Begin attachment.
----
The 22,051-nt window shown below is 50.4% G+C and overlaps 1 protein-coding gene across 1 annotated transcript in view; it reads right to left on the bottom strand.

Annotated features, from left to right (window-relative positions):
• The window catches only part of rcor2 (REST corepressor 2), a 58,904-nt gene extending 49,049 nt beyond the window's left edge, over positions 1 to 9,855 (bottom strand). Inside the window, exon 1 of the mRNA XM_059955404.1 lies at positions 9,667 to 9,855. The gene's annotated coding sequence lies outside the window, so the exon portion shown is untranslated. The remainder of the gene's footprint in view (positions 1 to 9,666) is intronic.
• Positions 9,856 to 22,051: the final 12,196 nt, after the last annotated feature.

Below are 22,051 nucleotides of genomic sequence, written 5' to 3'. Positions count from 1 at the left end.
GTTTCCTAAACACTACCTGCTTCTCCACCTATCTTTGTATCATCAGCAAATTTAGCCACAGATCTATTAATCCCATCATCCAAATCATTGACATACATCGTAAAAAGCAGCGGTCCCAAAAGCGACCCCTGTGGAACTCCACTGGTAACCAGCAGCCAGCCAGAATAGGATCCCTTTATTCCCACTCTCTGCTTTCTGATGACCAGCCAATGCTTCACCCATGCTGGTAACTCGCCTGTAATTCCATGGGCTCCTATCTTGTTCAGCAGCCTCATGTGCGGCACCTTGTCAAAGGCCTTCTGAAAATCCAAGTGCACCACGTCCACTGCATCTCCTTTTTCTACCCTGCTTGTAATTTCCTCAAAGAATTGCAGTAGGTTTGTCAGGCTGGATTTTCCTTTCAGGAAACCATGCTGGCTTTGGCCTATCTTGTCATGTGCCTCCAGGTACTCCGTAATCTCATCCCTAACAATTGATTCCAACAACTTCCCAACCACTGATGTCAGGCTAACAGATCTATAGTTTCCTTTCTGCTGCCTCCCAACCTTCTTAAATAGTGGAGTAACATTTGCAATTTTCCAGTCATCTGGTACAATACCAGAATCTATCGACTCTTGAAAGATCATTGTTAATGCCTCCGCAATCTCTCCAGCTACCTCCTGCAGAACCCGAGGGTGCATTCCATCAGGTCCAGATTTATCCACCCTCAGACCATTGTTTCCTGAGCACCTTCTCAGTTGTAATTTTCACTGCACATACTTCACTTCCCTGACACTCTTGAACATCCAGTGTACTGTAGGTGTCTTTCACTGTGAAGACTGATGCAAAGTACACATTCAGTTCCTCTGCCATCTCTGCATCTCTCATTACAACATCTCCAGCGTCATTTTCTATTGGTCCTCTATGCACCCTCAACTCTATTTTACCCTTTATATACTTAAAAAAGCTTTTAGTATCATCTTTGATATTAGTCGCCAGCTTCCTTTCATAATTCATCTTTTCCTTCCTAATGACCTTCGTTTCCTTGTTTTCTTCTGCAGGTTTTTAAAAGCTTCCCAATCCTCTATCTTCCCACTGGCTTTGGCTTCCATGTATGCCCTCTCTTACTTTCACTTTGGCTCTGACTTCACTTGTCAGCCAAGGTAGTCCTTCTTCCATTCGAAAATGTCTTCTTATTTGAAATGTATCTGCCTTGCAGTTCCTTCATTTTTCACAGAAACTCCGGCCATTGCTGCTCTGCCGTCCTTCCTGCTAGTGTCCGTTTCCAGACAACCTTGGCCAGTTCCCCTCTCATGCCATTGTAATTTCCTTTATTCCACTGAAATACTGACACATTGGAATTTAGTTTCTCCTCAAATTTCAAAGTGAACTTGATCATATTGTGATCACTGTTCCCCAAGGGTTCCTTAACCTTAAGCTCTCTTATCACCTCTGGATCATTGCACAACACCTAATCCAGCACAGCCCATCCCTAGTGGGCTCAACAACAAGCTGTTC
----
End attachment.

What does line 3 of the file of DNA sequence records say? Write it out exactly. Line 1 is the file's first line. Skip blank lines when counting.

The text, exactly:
• The window catches only part of rcor2 (REST corepressor 2), a 58,904-nt gene extending 49,049 nt beyond the window's left edge, over positions 1 to 9,855 (bottom strand). Inside the window, exon 1 of the mRNA XM_059955404.1 lies at positions 9,667 to 9,855. The gene's annotated coding sequence lies outside the window, so the exon portion shown is untranslated. The remainder of the gene's footprint in view (positions 1 to 9,666) is intronic.